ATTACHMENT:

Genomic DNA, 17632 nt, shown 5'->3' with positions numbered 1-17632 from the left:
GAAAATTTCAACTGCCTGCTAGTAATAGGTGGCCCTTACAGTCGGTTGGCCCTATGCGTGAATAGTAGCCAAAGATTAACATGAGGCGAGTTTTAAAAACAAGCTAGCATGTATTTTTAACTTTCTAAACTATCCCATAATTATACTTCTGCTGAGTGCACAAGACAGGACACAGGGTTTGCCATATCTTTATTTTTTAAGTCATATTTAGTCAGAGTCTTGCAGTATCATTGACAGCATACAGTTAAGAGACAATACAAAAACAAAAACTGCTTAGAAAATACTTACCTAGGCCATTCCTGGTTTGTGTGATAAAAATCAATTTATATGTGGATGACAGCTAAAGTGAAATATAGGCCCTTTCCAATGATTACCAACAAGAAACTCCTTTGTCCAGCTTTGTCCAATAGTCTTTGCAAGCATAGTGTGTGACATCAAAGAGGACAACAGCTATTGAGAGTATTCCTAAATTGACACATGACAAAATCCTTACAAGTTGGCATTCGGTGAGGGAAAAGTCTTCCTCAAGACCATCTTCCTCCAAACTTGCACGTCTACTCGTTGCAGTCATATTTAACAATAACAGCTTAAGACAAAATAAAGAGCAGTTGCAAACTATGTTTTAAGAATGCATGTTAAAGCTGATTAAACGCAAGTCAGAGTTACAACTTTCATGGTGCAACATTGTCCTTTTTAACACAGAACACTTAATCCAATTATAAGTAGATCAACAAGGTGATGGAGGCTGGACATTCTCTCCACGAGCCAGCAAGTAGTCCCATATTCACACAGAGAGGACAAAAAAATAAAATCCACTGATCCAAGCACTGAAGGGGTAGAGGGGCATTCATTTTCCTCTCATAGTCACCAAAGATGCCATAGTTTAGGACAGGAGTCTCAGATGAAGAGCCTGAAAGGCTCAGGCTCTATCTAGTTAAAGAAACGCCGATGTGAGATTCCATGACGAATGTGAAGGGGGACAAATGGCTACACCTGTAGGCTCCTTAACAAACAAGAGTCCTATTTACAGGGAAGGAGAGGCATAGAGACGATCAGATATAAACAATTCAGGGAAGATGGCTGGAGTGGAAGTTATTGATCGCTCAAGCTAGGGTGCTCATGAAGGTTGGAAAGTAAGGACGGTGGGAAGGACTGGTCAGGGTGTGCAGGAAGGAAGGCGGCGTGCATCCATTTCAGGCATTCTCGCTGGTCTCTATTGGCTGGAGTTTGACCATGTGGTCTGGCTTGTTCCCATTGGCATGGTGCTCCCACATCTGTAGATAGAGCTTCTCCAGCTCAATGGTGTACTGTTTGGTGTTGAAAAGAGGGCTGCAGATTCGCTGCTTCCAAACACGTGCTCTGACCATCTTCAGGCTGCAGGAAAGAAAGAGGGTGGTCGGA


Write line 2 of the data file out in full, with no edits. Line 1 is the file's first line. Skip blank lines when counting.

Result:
GAAAATTTCAACTGCCTGCTAGTAATAGGTGGCCCTTACAGTCGGTTGGCCCTATGCGTGAATAGTAGCCAAAGATTAACATGAGGCGAGTTTTAAAAACAAGCTAGCATGTATTTTTAACTTTCTAAACTATCCCATAATTATACTTCTGCTGAGTGCACAAGACAGGACACAGGGTTTGCCATATCTTTATTTTTTAAGTCATATTTAGTCAGAGTCTTGCAGTATCATTGACAGCATACAGTTAAGAGACAATACAAAAACAAAAACTGCTTAGAAAATACTTACCTAGGCCATTCCTGGTTTGTGTGATAAAAATCAATTTATATGTGGATGACAGCTAAAGTGAAATATAGGCCCTTTCCAATGATTACCAACAAGAAACTCCTTTGTCCAGCTTTGTCCAATAGTCTTTGCAAGCATAGTGTGTGACATCAAAGAGGACAACAGCTATTGAGAGTATTCCTAAATTGACACATGACAAAATCCTTACAAGTTGGCATTCGGTGAGGGAAAAGTCTTCCTCAAGACCATCTTCCTCCAAACTTGCACGTCTACTCGTTGCAGTCATATTTAACAATAACAGCTTAAGACAAAATAAAGAGCAGTTGCAAACTATGTTTTAAGAATGCATGTTAAAGCTGATTAAACGCAAGTCAGAGTTACAACTTTCATGGTGCAACATTGTCCTTTTTAACACAGAACACTTAATCCAATTATAAGTAGATCAACAAGGTGATGGAGGCTGGACATTCTCTCCACGAGCCAGCAAGTAGTCCCATATTCACACAGAGAGGACAAAAAAATAAAATCCACTGATCCAAGCACTGAAGGGGTAGAGGGGCATTCATTTTCCTCTCATAGTCACCAAAGATGCCATAGTTTAGGACAGGAGTCTCAGATGAAGAGCCTGAAAGGCTCAGGCTCTATCTAGTTAAAGAAACGCCGATGTGAGATTCCATGACGAATGTGAAGGGGGACAAATGGCTACACCTGTAGGCTCCTTAACAAACAAGAGTCCTATTTACAGGGAAGGAGAGGCATAGAGACGATCAGATATAAACAATTCAGGGAAGATGGCTGGAGTGGAAGTTATTGATCGCTCAAGCTAGGGTGCTCATGAAGGTTGGAAAGTAAGGACGGTGGGAAGGACTGGTCAGGGTGTGCAGGAAGGAAGGCGGCGTGCATCCATTTCAGGCATTCTCGCTGGTCTCTATTGGCTGGAGTTTGACCATGTGGTCTGGCTTGTTCCCATTGGCATGGTGCTCCCACATCTGTAGATAGAGCTTCTCCAGCTCAATGGTGTACTGTTTGGTGTTGAAAAGAGGGCTGCAGATTCGCTGCTTCCAAACACGTGCTCTGACCATCTTCAGGCTGCAGGAAAGAAAGAGGGTGGTCGGA